Her gentle nature gave us the chance to give our volunteers the opportunity to learn how to properly lead and groom a horse. With Freya as the model, we know everyone will be safe and taken care of. At this point in her life, she wouldn’t be good for saddling and going on long rides, but we would be open if a family occasionally wanted to put a kid on her bareback and take short walks. Her ideal home could be someone looking for a horse to teach their kids the responsibility of caring for a horse or maybe someone who needs a companion pet that they can groom and love on. Freya loves attention and stands enjoying each moment of her scratches and massages.
Freya is worth her weight in gold for how gentle she is and her sweet nature. Here at SAFE we are more accustomed to horses with behavior issues due to neglect and mistreatment, so it has been a delight having a gentle, wise mare like Freya. She just goes with the flow. Trailering, vet vistis, farrier, coming into a stall after many years, that is no big deal for Freya! In her short time here she has already helped our volunteers expand their education and is a joy to be around. We are excited to find Freya the perfect home to live out her golden years.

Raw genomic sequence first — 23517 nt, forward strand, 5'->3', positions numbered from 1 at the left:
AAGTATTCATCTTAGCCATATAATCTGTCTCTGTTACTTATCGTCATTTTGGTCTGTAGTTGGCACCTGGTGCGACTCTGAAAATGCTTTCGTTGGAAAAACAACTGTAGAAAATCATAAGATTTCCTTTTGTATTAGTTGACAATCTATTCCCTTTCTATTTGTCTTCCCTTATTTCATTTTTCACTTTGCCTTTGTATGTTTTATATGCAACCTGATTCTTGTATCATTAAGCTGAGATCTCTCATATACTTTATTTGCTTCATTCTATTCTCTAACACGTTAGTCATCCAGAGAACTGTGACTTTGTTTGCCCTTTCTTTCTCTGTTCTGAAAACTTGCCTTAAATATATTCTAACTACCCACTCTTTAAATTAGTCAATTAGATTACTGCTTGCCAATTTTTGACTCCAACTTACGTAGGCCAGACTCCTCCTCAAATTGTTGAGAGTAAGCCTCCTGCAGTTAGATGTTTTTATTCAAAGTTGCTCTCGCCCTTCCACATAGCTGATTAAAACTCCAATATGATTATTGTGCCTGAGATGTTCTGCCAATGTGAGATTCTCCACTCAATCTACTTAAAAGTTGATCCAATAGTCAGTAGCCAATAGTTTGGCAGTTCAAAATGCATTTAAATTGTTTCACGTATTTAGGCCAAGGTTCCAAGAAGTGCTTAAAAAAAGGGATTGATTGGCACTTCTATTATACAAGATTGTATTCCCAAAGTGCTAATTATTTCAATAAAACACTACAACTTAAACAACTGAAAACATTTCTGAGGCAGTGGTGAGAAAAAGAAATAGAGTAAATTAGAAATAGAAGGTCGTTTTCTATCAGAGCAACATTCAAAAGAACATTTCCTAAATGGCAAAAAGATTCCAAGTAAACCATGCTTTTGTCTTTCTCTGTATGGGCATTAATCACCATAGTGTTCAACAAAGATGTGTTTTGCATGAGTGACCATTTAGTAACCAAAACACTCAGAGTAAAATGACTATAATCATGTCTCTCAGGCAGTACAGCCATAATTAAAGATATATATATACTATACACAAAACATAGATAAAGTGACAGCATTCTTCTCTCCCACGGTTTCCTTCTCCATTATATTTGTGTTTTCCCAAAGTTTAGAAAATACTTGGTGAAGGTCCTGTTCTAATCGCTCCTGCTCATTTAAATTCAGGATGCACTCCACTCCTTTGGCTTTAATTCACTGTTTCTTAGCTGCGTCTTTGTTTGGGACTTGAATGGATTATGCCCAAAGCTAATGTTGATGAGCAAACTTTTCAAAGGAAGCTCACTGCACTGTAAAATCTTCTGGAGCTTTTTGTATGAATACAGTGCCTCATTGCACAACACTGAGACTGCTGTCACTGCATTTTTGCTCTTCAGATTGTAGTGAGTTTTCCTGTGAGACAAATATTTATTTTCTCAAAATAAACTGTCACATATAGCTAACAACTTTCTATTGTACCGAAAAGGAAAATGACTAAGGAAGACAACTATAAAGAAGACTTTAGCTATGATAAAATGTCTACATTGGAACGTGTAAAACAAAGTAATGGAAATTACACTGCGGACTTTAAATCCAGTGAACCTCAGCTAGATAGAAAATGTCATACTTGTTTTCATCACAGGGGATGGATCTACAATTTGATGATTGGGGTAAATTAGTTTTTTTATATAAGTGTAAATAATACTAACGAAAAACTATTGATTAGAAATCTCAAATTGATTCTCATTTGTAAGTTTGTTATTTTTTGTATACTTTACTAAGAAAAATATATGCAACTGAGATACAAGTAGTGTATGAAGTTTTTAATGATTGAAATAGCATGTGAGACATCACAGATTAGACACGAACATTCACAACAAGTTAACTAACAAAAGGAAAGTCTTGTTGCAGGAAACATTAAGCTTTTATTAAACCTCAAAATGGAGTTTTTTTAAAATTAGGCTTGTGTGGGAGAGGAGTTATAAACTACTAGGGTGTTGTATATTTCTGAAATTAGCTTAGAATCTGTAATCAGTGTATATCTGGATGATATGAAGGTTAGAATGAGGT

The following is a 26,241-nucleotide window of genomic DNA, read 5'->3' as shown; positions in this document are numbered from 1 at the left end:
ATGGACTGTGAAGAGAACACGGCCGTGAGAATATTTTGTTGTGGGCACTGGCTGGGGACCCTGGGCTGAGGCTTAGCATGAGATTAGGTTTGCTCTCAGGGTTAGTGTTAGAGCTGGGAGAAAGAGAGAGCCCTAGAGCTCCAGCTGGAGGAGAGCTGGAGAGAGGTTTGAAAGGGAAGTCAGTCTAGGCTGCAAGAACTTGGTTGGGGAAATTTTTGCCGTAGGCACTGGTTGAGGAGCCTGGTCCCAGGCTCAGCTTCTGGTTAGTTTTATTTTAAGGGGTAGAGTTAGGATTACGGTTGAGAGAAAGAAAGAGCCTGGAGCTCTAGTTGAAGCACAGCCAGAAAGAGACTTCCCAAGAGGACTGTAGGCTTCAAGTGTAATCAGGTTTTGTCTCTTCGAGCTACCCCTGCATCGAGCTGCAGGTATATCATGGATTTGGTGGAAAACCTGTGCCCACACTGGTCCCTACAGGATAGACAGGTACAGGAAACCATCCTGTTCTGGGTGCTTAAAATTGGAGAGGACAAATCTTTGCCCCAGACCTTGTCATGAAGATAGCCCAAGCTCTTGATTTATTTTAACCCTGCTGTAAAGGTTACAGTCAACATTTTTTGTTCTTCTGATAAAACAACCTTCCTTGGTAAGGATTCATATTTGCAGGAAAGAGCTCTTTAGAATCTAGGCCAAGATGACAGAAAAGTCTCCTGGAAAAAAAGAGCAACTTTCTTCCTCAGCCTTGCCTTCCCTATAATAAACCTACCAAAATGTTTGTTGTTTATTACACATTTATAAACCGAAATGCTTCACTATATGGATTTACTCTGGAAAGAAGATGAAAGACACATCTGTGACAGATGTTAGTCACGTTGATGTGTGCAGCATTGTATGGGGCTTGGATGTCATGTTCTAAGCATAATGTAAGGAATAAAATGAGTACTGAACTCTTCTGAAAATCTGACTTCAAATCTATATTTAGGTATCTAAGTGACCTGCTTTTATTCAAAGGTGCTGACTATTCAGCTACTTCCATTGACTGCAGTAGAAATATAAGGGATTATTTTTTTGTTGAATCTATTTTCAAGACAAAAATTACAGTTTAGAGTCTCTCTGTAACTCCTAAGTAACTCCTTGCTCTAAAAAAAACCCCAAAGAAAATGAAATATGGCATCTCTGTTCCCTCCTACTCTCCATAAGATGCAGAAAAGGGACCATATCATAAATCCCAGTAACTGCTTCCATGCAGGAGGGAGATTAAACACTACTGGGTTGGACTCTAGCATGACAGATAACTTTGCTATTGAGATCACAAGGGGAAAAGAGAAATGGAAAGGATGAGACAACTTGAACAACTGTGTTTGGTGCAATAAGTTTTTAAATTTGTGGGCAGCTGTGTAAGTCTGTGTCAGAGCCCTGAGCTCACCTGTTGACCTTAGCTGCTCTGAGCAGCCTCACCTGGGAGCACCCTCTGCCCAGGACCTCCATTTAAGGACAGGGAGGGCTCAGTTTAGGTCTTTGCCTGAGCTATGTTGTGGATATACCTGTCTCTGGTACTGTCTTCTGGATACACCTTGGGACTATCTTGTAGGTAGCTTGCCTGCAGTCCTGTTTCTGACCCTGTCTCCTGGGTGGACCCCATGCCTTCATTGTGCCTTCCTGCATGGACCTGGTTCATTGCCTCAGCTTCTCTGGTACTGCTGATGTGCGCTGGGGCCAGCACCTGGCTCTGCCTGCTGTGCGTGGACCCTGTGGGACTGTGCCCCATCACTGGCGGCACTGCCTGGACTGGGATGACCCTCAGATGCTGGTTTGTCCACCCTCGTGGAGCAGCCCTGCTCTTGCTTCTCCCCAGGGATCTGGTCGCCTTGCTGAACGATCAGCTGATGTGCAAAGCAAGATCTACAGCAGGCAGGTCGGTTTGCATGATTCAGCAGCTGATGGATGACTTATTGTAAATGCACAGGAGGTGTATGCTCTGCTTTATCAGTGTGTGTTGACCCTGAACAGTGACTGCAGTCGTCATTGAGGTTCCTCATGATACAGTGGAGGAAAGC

Freya was recently interviewed by The Limelight Pet Project to be featured on Fox 13. Check out their full interview here:
Freya is a healthy mare with good teeth for her age. She has had a dental float, and behaved well for the farrier during her hoof trim. In August, she had her vaccinations and booster shots, and is now ready for adoption as a companion horse. Freya has been moved away from her old friend Nyx, and is now living in “mare row” during the day, near the paddocks of Lacey, Sienna, Pepper, and Veronica. Freya has “had words” with Lacey, so we think she may be a somewhat dominant mare. She would be likely a suitable companion for a gelding or the right mare.
Two new friends arrived at our farm last week. Freya is a 30+ yr old Morgan type mare and Nyx is a very large BLM Mustang. Sadly their owner was diagnosed with pancreatic cancer and was struggling to care for them. The two horses had very overgrown hooves and about a month ago, a farrier trimmed them way too short, causing them both a great deal of pain and discomfort. We have them in a paddock with soft footing and they’ve already seen the vet for checkups and floats! They even got a spa day (bath time) and both did great. We had xrays done for Nyx on his two front feet. It looks like he has thin soles after getting trimmed a month ago. Most likely just trimmed too much off, too fast, but luckily no rotation. We are going to give him time to grow his feet out and possibly get him shoes with pads on them. For now, we have him on soft rides on his front feet 24/7 to help ease the pain.
The two horses are very sweet over the fence, but they can be a bit pushy on the ground, so as soon as they’re feeling better, they’ll be starting with our horsemanship program to find out what they know.